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Malek Hakim

Since it is difficult to obtain the necessary water resources from the mountainous areas because of their karst topography, and because it is difficult to obtain groundwater by drilling wells, Lebanon has focused on the construction of hill reservoirs. The Green Plan was established in 1963 for the purpose of executing agriculture infrastructure projects. These include the building of hill reservoirs.

Before the Green Plan was inaugurated, a number of hill reservoirs had been constructed. A study was conducted to select a number of sites suitable for the construction of hill reservoirs. Despite the favourable topographic and climatic conditions, as well as the need for water, Lebanon did not significantly expand its efforts in the construction of hill reservoirs until the establishment of the Green Plan.

A new technique for building hill reservoirs

A new technique is being implemented in Lebanon. It is based on the construction of hill reservoirs on watercourses or cisterns, in the form of ground pits in mountainous areas, in order to collect the runoff water from melting snows. These cisterns are either concrete lined (if used for drinking water) or they are earthy (after the soil is compressed to avoid filtration).

When the soil is of a non suitable nature, the cisterns are sometimes lined with plastic sheets. The three hill reservoirs that have been constructed were low-height, small dams (10-15 meters high). Reservoirs may be constructed in natural low grounds that are made deeper and prepared for storing the water that is conveyed from the adjacent areas, as is being carried out within the framework of the Green Plan.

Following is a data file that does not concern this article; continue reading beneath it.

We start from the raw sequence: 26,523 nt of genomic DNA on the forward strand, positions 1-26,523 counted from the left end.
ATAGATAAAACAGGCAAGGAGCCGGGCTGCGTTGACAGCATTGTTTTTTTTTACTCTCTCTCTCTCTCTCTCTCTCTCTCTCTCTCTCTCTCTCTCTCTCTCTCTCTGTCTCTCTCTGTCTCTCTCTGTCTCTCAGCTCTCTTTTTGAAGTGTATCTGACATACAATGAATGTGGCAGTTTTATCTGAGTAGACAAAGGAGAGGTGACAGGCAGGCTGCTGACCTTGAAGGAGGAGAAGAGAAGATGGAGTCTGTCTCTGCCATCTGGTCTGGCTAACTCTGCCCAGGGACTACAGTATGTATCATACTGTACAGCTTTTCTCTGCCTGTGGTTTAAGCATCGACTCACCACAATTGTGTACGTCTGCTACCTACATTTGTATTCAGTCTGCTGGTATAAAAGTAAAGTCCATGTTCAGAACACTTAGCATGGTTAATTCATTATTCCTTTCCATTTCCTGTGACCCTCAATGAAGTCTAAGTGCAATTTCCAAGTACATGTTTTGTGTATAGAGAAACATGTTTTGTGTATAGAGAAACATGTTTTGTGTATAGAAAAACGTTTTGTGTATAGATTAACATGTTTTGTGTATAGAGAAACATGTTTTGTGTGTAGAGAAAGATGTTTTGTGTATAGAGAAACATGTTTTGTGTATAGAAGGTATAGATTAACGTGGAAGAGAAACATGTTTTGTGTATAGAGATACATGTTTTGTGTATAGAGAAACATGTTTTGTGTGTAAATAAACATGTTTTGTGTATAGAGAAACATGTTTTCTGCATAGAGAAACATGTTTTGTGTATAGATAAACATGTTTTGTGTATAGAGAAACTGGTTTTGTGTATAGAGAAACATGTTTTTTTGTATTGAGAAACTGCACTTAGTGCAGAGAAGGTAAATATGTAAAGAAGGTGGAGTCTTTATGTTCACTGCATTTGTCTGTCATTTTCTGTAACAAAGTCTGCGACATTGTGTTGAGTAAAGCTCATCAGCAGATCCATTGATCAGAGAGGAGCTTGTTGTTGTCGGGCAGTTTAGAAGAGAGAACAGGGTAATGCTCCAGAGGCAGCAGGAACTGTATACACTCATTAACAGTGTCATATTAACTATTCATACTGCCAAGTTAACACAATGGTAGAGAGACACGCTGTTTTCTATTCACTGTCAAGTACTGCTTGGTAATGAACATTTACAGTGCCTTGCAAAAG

Only a limited number of hill reservoirs have been constructed for domestic uses, because of the difficulty in guaranteeing the purity of the water for human use. The main hill reservoir that has been constructed for this purpose is Jouret El Bullout in Azzarour in the Senien area, with a storage capacity of up to 45,000 cubic meters. It is used basically to compensate for potable water losses in the Al-Matn district. The dam is constructed of reinforced concrete, with the reservoir being circular in shape and built on calcite rocks. The hill reservoir is recharged by collecting the  water from small springs and conveying it to the hill reservoir, or else collecting surface runoff waters from melting snow. In a recently conducted study on the feasibility of constructing hill reservoirs for drinking water, four new reservoirs were proposed in Al-Matn: Beir Alshaikh, Alzahereia (Aley and Ashouf), Zohour Alkesemani (the higher Matn) in Ashouf area, and Majdalia in Alye.

Hill reservoirs have proven to be effective

There is considerable interest in Lebanon in the construction of hill reservoirs. When the Green Plan project began, the goal was to obtain irrigation water by building water cisterns in mountainous areas that would benefit from this technique.

Overall, this project has benefitted about 43,000 farmers and 931 villages. From 1965 through 1970, six-hundred fifty cisterns were constructed, with a water capacity of 1,079,640 cubic meters. They are earth or reinforced-concrete types. In a 1975 study, the construction of 156 hill reservoirs was suggested. Of this total, Lebanon has approved 38 for construction, but was unable to carry out the work. Work has currently resumed on the construction of 15 of the 38 approved hill reservoirs, primarily to obtain water for irrigation and livestock watering.

Hill reservoirs have proven to be beneficial in obtaining the water that is required for irrigation, livestock watering, and potable water needs. This was clearly demonstrated by the Green Plan project within five years of its execution, as 35 percent of the reclaimed lands (3,637 hectares) have been irrigated. The trend is to increase the number of hill reservoirs, and new studies indicate that there presently is the potential to construct 69 hill reservoirs. High rainfall volumes in most areas of Lebanon facilitate the further construction of hill reservoirs.